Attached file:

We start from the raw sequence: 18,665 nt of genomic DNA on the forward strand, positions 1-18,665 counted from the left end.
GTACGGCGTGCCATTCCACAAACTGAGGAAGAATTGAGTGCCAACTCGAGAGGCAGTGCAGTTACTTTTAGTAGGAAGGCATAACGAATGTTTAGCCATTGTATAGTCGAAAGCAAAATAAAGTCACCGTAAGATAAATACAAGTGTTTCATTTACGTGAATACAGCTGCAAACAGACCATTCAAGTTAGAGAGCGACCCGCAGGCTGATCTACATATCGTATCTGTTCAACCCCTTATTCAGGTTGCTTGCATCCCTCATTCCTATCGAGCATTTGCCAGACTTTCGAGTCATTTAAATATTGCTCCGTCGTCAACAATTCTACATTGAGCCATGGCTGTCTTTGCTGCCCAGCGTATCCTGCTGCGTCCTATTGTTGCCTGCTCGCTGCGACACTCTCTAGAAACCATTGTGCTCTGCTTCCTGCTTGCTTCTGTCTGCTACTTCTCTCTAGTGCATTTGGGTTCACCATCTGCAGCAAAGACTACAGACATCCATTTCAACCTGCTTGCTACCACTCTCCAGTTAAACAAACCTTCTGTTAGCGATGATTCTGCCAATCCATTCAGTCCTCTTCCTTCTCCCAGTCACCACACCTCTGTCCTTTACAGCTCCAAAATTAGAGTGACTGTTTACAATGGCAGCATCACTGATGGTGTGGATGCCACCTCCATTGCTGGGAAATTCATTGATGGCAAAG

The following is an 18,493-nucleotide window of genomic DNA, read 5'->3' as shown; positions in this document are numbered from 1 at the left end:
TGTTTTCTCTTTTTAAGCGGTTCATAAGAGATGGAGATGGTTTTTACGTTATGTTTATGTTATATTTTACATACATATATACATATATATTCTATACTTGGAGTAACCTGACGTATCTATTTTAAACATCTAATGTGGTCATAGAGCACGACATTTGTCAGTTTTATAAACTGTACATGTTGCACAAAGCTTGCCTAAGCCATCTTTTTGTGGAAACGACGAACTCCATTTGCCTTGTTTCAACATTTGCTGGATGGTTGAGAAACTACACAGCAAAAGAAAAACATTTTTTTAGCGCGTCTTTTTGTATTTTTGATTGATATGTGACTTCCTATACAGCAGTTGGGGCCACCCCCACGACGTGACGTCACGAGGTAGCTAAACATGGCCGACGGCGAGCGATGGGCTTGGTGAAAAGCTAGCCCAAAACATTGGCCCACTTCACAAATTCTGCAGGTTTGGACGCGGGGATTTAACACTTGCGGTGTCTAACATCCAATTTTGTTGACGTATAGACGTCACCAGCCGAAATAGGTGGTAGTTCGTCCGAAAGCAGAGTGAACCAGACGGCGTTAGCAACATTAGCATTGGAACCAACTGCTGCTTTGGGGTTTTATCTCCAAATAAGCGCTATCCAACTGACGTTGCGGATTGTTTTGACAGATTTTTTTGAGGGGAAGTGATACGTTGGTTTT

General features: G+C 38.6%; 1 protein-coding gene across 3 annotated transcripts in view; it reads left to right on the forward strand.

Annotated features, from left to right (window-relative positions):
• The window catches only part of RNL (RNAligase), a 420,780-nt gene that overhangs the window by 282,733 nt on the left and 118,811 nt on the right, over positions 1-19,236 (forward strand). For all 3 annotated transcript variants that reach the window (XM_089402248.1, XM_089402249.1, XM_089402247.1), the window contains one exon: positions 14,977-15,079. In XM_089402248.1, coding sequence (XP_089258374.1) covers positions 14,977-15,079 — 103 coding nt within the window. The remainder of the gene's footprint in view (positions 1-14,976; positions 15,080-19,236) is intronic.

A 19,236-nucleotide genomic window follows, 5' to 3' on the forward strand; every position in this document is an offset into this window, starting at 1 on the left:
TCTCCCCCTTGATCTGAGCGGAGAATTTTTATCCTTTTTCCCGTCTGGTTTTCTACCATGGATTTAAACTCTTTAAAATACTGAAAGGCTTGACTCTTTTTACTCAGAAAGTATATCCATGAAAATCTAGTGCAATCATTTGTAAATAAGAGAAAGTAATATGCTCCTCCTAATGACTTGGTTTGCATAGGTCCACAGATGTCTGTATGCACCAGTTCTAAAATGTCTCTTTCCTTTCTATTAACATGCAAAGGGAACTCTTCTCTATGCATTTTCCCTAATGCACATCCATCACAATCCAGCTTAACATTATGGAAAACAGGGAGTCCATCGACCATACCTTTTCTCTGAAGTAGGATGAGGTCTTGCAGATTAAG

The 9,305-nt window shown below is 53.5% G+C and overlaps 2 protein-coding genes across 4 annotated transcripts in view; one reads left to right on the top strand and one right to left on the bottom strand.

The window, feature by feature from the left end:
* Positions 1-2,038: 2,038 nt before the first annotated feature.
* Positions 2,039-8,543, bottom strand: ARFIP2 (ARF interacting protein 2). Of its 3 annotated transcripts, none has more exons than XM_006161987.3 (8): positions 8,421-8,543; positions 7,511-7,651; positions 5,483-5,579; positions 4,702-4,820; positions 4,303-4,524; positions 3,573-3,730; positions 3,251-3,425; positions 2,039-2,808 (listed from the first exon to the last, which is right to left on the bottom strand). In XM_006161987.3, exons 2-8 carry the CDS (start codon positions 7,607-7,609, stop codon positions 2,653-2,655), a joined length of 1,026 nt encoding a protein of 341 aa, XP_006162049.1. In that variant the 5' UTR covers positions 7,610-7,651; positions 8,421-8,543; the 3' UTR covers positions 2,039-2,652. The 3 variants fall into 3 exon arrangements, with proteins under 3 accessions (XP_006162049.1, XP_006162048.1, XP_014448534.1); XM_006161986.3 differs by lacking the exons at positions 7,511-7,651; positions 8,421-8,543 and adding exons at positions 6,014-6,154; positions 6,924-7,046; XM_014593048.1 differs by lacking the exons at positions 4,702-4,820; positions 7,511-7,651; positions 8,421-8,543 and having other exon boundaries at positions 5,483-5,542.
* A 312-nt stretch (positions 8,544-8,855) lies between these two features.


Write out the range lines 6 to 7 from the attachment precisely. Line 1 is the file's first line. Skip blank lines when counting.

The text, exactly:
Annotated features, from left to right (window-relative positions):
• The window catches only part of RNL (RNAligase), a 420,780-nt gene that overhangs the window by 282,733 nt on the left and 118,811 nt on the right, over positions 1-19,236 (forward strand). For all 3 annotated transcript variants that reach the window (XM_089402248.1, XM_089402249.1, XM_089402247.1), the window contains one exon: positions 14,977-15,079. In XM_089402248.1, coding sequence (XP_089258374.1) covers positions 14,977-15,079 — 103 coding nt within the window. The remainder of the gene's footprint in view (positions 1-14,976; positions 15,080-19,236) is intronic.